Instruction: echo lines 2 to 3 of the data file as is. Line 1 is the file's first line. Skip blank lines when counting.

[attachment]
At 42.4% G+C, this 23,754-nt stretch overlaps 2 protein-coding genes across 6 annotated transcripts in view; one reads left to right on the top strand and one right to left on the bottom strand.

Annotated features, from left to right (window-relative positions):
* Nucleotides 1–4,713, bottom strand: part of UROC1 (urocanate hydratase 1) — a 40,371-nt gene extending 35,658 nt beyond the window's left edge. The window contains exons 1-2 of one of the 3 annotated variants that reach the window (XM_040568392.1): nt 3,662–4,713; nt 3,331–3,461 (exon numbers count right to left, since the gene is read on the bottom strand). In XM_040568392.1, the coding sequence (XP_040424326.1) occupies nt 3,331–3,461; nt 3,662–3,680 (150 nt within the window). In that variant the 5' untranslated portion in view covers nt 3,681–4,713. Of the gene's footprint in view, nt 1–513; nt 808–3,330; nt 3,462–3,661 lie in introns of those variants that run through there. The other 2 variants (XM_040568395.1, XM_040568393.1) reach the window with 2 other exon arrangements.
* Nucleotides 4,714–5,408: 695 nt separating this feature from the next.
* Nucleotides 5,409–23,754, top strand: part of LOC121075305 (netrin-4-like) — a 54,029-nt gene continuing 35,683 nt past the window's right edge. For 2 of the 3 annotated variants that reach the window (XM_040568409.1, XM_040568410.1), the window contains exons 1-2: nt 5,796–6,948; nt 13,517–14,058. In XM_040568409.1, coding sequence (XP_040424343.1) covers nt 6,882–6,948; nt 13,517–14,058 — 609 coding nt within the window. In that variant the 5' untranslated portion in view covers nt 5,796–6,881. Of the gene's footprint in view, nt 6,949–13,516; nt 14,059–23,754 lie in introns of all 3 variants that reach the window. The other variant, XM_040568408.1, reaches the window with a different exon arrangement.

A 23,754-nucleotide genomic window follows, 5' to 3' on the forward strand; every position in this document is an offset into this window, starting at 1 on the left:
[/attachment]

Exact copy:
Annotated features, from left to right (window-relative positions):
* Nucleotides 1–4,713, bottom strand: part of UROC1 (urocanate hydratase 1) — a 40,371-nt gene extending 35,658 nt beyond the window's left edge. The window contains exons 1-2 of one of the 3 annotated variants that reach the window (XM_040568392.1): nt 3,662–4,713; nt 3,331–3,461 (exon numbers count right to left, since the gene is read on the bottom strand). In XM_040568392.1, the coding sequence (XP_040424326.1) occupies nt 3,331–3,461; nt 3,662–3,680 (150 nt within the window). In that variant the 5' untranslated portion in view covers nt 3,681–4,713. Of the gene's footprint in view, nt 1–513; nt 808–3,330; nt 3,462–3,661 lie in introns of those variants that run through there. The other 2 variants (XM_040568395.1, XM_040568393.1) reach the window with 2 other exon arrangements.